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Labour’s ruling body has agreed to adopt the International Holocaust Remembrance Alliance’s definition of antisemitism in full after a tense meeting in which an accompanying clarification put forward by Jeremy Corbyn was not accepted.

The party leader withdrew his additional statement when it was clear it could not be agreed upon and instead, after a discussion that overran its allotted time by several hours, the national executive committee (NEC) approved the release of brief remarks emphasising freedom of expression on Israel and the rights of Palestinians.

All 11 examples accompanying the IHRA (International Holocaust Remembrance Alliance) definition were agreed by the NEC meeting at the party’s headquarters in central London, as the 40-strong party body attempted to end the long-running row about how to tackle alleged antisemitism within the party.

A party spokesperson said: “The NEC has today adopted all of the IHRA examples of antisemitism, in addition to the IHRA definition which Labour adopted in 2016, alongside a statement which ensures this will not in any way undermine freedom of expression on Israel or the rights of Palestinians.”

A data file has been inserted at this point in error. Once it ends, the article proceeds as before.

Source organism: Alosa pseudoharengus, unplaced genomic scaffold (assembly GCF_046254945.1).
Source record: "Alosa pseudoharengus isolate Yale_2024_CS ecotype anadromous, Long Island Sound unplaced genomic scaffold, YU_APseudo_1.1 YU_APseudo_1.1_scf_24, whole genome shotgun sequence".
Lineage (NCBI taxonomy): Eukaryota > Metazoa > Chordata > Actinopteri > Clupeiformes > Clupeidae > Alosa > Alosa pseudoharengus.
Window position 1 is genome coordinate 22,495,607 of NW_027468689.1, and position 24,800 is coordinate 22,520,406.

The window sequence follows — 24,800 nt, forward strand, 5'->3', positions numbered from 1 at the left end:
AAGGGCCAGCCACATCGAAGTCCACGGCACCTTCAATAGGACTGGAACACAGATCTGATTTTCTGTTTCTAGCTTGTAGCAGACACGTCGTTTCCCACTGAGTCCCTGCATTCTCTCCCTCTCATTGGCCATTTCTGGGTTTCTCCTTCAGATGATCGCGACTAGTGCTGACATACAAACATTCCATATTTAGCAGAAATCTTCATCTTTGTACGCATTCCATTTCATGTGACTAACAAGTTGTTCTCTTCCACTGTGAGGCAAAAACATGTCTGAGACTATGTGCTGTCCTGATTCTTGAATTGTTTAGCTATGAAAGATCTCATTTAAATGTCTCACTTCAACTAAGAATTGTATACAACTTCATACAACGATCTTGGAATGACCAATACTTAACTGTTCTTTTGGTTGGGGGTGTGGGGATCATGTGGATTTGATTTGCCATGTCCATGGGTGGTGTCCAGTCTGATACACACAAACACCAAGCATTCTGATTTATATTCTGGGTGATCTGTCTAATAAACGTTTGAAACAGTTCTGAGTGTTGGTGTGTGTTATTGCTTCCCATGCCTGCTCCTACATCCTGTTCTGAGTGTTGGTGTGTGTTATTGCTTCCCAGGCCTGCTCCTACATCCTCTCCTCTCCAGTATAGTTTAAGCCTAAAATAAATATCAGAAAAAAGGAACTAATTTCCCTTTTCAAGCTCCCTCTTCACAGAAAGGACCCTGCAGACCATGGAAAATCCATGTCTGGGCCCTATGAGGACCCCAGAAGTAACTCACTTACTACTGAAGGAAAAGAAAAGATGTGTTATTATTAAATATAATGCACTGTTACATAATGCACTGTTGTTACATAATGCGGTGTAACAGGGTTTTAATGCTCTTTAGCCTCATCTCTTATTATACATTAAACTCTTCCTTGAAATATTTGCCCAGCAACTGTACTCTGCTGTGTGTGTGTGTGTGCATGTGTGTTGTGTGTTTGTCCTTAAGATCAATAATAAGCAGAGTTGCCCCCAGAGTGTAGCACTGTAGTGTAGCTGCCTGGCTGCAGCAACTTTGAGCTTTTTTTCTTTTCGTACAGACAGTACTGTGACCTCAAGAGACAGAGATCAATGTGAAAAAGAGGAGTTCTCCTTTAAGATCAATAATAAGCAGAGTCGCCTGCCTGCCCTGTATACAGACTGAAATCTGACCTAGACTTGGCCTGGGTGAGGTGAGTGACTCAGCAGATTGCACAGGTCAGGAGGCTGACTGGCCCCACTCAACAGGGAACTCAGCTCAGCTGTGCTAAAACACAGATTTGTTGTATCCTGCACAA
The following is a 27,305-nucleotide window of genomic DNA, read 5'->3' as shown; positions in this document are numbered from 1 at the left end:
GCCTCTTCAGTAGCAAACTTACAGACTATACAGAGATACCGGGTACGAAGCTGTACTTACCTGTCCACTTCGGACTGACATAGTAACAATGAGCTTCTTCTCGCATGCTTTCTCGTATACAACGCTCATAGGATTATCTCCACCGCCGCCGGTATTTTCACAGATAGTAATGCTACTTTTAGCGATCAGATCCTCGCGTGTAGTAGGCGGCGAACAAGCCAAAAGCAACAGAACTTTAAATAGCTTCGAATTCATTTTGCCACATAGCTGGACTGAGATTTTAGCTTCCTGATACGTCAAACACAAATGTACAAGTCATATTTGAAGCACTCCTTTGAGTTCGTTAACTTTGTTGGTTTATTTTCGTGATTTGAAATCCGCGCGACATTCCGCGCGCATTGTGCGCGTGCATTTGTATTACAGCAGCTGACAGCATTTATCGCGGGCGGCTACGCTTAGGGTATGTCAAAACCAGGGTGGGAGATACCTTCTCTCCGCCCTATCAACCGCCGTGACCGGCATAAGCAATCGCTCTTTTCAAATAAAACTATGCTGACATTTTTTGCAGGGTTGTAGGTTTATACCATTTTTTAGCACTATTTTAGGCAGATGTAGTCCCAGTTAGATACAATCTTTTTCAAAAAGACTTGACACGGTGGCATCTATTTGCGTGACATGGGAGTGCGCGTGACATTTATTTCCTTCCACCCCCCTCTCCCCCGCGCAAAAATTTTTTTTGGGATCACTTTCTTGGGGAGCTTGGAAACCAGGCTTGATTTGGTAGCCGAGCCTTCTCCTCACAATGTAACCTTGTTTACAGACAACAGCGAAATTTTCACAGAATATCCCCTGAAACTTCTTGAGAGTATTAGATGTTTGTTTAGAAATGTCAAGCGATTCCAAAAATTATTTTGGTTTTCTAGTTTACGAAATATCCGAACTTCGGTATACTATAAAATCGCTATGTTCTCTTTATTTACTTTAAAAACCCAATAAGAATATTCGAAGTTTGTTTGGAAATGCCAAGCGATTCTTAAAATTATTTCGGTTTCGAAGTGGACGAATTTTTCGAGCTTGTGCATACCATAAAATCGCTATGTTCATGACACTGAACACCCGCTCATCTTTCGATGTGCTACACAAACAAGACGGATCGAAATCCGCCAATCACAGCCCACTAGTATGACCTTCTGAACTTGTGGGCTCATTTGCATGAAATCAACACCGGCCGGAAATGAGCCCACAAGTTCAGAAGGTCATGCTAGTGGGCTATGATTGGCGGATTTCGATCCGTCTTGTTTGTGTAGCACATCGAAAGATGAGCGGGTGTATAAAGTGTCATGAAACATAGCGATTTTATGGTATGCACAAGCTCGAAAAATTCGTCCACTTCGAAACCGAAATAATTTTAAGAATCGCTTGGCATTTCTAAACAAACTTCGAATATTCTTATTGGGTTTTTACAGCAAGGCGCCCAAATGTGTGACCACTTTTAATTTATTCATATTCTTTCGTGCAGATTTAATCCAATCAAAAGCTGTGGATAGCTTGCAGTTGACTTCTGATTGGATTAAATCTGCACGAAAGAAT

The spokesperson said Corbyn had made an additional statement to the meeting describing action being taken against antisemitism and expressing solidarity with the Jewish community and the importance of the protection of Palestinian rights.

Labour said Corbyn’s page-and-a-half long statement was welcomed by the NEC “as an important contribution” to the consultation on the subject, but sources added that the committee had refused to endorse it and it had to be withdrawn. A wide range of views were expressed after Corbyn had read it out.

The most controversial passage in the draft statement proposed by Corbyn said: “It cannot be considered racist to treat Israel like any other state or assess its conduct against the standards of international law. Nor should it be regarded as antisemitic to describe Israel, its policies or the circumstances around its foundation as racist because of their discriminatory impact, or to support another settlement of the Israel-Palestine conflict.”

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